9. Harmon advances two claims of error. First, she claims that the Board misapplied the rule set forth in Gilliard-Belfast when it awarded her total disability benefits only for the time periods for which Dr. Tam issued written no-work orders.[22] Second, Harmon claims that the Board erred by awarding Employer an offset for the period when she received unemployment benefits.

10. In support of her first claim, Harmon argues that the Board (and the Superior Court) erroneously applied the bad-faith exception to the Gilliard-Belfast rule, under which a claimant is entitled to rely on a doctor's no-work orders absent a showing of bad faith.[23] This argument has no basis in the record. The Superior Court reversed the Board's initial determination that Dr. Tam had acted in bad faith. Accordingly, the Board's final decision did not include a finding of bad faith.

11. Harmon also argues that the Board misapplied the Gilliard-Belfast rule by disregarding Dr. Tam's testimony that he gave Harmon oral no-work orders throughout the contested period. This argument fails as well.

12. Under Gilliard-Belfast a claimant is entitled to rely on a treating physician's no-work order. But, in order for that rule to apply, the claimant must first establish that a no-work order was issued.[24] During the Board hearing, the primary evidence presented regarding the oral no-work orders was Dr. Tam's testimony. That testimony was contradicted both by his own medical records and by Harmon's testimony.[25] We cannot conclude, therefore, that the Board abused its discretion in finding that Harmon failed to establish that the oral no-work orders were in fact issued.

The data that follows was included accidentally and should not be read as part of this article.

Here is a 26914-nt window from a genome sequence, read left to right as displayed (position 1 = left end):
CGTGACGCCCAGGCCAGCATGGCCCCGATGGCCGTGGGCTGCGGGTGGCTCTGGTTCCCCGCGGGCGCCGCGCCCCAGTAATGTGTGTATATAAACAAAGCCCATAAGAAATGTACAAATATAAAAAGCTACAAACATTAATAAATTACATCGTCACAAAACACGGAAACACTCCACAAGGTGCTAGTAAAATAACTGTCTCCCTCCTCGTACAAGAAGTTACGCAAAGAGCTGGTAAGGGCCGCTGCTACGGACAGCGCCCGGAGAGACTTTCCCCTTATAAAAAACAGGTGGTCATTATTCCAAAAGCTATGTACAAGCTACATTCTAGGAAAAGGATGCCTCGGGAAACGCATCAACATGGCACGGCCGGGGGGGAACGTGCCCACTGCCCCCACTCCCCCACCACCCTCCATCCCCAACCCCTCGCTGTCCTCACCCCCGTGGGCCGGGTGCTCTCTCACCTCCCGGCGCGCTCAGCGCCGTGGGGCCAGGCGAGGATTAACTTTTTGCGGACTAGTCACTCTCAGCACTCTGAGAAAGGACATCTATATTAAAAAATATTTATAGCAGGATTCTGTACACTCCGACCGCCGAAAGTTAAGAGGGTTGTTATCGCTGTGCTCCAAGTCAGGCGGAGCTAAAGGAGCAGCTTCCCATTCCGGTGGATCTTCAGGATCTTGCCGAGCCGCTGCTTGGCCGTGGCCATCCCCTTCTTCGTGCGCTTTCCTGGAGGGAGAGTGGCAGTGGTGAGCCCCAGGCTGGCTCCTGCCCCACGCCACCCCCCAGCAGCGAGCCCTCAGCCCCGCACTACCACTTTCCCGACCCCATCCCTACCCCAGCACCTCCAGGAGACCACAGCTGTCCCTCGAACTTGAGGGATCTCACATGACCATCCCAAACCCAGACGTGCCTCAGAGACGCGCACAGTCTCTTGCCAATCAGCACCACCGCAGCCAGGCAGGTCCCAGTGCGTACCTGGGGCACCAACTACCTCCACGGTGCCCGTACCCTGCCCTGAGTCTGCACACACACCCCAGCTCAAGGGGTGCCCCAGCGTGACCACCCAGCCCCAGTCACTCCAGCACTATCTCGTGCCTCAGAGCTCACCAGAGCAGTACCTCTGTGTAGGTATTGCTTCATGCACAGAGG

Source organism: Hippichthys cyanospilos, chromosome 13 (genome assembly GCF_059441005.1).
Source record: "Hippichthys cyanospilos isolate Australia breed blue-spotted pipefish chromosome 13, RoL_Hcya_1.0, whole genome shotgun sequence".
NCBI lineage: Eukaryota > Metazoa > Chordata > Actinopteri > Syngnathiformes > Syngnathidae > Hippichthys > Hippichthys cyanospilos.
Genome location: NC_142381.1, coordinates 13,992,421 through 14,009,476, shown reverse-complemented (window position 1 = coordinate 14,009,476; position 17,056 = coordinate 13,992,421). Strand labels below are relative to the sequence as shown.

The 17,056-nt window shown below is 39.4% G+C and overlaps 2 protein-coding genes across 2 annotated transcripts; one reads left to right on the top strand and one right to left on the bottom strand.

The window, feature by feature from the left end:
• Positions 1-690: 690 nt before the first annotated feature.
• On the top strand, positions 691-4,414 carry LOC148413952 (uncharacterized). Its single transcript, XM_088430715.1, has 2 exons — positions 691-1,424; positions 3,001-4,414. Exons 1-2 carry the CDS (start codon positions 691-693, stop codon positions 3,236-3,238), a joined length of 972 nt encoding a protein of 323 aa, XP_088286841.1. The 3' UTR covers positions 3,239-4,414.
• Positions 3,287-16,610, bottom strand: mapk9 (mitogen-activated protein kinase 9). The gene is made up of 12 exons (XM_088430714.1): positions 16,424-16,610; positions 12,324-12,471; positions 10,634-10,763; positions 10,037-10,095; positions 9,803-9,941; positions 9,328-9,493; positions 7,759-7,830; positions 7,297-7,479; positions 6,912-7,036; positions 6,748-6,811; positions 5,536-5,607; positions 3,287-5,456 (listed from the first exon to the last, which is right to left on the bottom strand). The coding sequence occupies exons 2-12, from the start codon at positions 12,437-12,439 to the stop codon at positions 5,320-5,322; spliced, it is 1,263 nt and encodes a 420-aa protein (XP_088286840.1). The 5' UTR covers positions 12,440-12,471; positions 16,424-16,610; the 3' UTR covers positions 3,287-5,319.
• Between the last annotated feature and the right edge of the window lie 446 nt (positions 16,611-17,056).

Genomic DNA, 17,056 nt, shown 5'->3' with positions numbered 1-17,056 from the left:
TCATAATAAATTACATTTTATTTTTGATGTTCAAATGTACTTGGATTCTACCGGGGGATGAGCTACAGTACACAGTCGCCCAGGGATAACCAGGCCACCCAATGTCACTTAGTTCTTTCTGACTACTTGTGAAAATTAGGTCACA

12. As for Harmon's second claim, we conclude that the Board did not err as a matter of law by offsetting Harmon's disability award by the amount of unemployment benefits she received during the same time period. Delaware courts have routinely found that workers' compensation benefits should be reduced by the amount of any unemployment benefits also received by a claimant.[26] Although the Workers' Compensation Act contemplates full compensation, it is not intended to permit more than one recovery for a single loss.[27] Harmon's position that the Board erred as a matter of law when awarding an offset to Employer is inconsistent with established principles of Delaware law.[28]

13. Harmon makes several arguments to support this claim, none persuasive. First, she contends that the Board lacks statutory authority to adjust an overpayment of unemployment benefits. That argument misapprehends the nature of the offset, which is based not on an overpayment of unemployment benefits, but rather to prevent a claimant's double-recovery for a single injury. Harmon next argues that an offset by the Board unjustly enriches Employer's workers' compensation insurance carrier because it does not replenish the unemployment fund. Harmon provides no support for this argument, and in any event it has no merit, given Delaware's allowance of such offsets. Last, Harmon asserts that the offset works an election of benefits that is prohibited by the Workers' Compensation Act. But, she does not explain how that is so, or provide any other support for this assertion.[29]

NOW, THEREFORE, IT IS ORDERED that the judgment of the Superior Court is AFFIRMED.